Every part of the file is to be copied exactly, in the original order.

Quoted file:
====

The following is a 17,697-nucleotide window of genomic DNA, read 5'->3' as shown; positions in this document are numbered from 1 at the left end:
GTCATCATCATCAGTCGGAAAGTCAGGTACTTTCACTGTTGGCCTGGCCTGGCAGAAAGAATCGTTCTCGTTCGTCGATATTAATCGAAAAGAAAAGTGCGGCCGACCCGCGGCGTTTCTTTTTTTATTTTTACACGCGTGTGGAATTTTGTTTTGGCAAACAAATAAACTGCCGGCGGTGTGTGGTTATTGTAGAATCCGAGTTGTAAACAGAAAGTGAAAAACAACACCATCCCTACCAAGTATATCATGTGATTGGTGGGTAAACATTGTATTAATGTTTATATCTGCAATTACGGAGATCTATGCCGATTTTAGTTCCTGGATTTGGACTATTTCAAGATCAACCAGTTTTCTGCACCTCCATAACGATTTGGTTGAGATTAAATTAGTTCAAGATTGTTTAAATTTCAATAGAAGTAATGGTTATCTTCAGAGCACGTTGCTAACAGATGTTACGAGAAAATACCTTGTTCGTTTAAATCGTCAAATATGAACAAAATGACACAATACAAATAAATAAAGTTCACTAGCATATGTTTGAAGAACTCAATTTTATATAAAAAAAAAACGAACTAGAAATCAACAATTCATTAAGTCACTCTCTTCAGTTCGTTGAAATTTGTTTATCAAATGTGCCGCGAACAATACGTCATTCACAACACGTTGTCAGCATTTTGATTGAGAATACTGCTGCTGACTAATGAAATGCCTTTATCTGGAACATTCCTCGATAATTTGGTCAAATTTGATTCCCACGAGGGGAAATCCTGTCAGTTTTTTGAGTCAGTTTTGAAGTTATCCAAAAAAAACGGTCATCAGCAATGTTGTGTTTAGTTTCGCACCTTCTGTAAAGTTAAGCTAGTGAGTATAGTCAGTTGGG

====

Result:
The following is a 17,697-nucleotide window of genomic DNA, read 5'->3' as shown; positions in this document are numbered from 1 at the left end:
GTCATCATCATCAGTCGGAAAGTCAGGTACTTTCACTGTTGGCCTGGCCTGGCAGAAAGAATCGTTCTCGTTCGTCGATATTAATCGAAAAGAAAAGTGCGGCCGACCCGCGGCGTTTCTTTTTTTATTTTTACACGCGTGTGGAATTTTGTTTTGGCAAACAAATAAACTGCCGGCGGTGTGTGGTTATTGTAGAATCCGAGTTGTAAACAGAAAGTGAAAAACAACACCATCCCTACCAAGTATATCATGTGATTGGTGGGTAAACATTGTATTAATGTTTATATCTGCAATTACGGAGATCTATGCCGATTTTAGTTCCTGGATTTGGACTATTTCAAGATCAACCAGTTTTCTGCACCTCCATAACGATTTGGTTGAGATTAAATTAGTTCAAGATTGTTTAAATTTCAATAGAAGTAATGGTTATCTTCAGAGCACGTTGCTAACAGATGTTACGAGAAAATACCTTGTTCGTTTAAATCGTCAAATATGAACAAAATGACACAATACAAATAAATAAAGTTCACTAGCATATGTTTGAAGAACTCAATTTTATATAAAAAAAAAACGAACTAGAAATCAACAATTCATTAAGTCACTCTCTTCAGTTCGTTGAAATTTGTTTATCAAATGTGCCGCGAACAATACGTCATTCACAACACGTTGTCAGCATTTTGATTGAGAATACTGCTGCTGACTAATGAAATGCCTTTATCTGGAACATTCCTCGATAATTTGGTCAAATTTGATTCCCACGAGGGGAAATCCTGTCAGTTTTTTGAGTCAGTTTTGAAGTTATCCAAAAAAAACGGTCATCAGCAATGTTGTGTTTAGTTTCGCACCTTCTGTAAAGTTAAGCTAGTGAGTATAGTCAGTTGGG